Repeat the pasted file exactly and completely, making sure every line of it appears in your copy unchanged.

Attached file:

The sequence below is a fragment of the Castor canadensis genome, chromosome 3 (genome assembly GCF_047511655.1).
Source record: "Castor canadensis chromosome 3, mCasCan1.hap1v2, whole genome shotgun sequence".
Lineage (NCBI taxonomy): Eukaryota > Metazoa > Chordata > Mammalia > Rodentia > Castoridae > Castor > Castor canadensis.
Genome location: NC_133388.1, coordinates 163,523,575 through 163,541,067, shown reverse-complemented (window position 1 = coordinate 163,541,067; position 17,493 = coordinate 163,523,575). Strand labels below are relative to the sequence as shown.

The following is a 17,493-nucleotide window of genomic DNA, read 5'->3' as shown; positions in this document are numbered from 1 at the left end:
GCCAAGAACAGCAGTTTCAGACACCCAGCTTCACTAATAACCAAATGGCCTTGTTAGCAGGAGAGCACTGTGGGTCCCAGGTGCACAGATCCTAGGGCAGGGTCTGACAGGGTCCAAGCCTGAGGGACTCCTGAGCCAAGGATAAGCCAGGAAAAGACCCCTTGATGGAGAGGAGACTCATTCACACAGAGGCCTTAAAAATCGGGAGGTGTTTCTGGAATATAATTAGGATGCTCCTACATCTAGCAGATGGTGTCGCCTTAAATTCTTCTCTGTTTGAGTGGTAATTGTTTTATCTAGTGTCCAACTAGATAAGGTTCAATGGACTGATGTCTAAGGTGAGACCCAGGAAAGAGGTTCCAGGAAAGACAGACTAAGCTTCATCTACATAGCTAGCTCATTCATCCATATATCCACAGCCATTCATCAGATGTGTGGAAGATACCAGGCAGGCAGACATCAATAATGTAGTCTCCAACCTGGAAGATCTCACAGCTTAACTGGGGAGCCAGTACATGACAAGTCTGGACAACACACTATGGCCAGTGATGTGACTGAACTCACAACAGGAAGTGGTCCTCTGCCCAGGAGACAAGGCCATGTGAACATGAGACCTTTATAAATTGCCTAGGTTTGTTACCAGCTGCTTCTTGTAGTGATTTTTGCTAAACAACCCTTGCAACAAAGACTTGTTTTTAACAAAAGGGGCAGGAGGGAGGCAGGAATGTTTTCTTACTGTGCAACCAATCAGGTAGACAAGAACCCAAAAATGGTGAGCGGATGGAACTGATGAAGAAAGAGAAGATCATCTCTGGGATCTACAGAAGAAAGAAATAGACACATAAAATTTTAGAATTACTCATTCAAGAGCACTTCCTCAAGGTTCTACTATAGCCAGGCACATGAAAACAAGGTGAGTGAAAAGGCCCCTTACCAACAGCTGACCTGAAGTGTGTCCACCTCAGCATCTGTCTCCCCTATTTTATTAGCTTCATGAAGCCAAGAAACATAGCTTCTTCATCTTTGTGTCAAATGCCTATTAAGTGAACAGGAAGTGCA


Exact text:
The sequence below is a fragment of the Castor canadensis genome, chromosome 3 (genome assembly GCF_047511655.1).
Source record: "Castor canadensis chromosome 3, mCasCan1.hap1v2, whole genome shotgun sequence".
Lineage (NCBI taxonomy): Eukaryota > Metazoa > Chordata > Mammalia > Rodentia > Castoridae > Castor > Castor canadensis.
Genome location: NC_133388.1, coordinates 163,523,575 through 163,541,067, shown reverse-complemented (window position 1 = coordinate 163,541,067; position 17,493 = coordinate 163,523,575). Strand labels below are relative to the sequence as shown.

The following is a 17,493-nucleotide window of genomic DNA, read 5'->3' as shown; positions in this document are numbered from 1 at the left end:
GCCAAGAACAGCAGTTTCAGACACCCAGCTTCACTAATAACCAAATGGCCTTGTTAGCAGGAGAGCACTGTGGGTCCCAGGTGCACAGATCCTAGGGCAGGGTCTGACAGGGTCCAAGCCTGAGGGACTCCTGAGCCAAGGATAAGCCAGGAAAAGACCCCTTGATGGAGAGGAGACTCATTCACACAGAGGCCTTAAAAATCGGGAGGTGTTTCTGGAATATAATTAGGATGCTCCTACATCTAGCAGATGGTGTCGCCTTAAATTCTTCTCTGTTTGAGTGGTAATTGTTTTATCTAGTGTCCAACTAGATAAGGTTCAATGGACTGATGTCTAAGGTGAGACCCAGGAAAGAGGTTCCAGGAAAGACAGACTAAGCTTCATCTACATAGCTAGCTCATTCATCCATATATCCACAGCCATTCATCAGATGTGTGGAAGATACCAGGCAGGCAGACATCAATAATGTAGTCTCCAACCTGGAAGATCTCACAGCTTAACTGGGGAGCCAGTACATGACAAGTCTGGACAACACACTATGGCCAGTGATGTGACTGAACTCACAACAGGAAGTGGTCCTCTGCCCAGGAGACAAGGCCATGTGAACATGAGACCTTTATAAATTGCCTAGGTTTGTTACCAGCTGCTTCTTGTAGTGATTTTTGCTAAACAACCCTTGCAACAAAGACTTGTTTTTAACAAAAGGGGCAGGAGGGAGGCAGGAATGTTTTCTTACTGTGCAACCAATCAGGTAGACAAGAACCCAAAAATGGTGAGCGGATGGAACTGATGAAGAAAGAGAAGATCATCTCTGGGATCTACAGAAGAAAGAAATAGACACATAAAATTTTAGAATTACTCATTCAAGAGCACTTCCTCAAGGTTCTACTATAGCCAGGCACATGAAAACAAGGTGAGTGAAAAGGCCCCTTACCAACAGCTGACCTGAAGTGTGTCCACCTCAGCATCTGTCTCCCCTATTTTATTAGCTTCATGAAGCCAAGAAACATAGCTTCTTCATCTTTGTGTCAAATGCCTATTAAGTGAACAGGAAGTGCA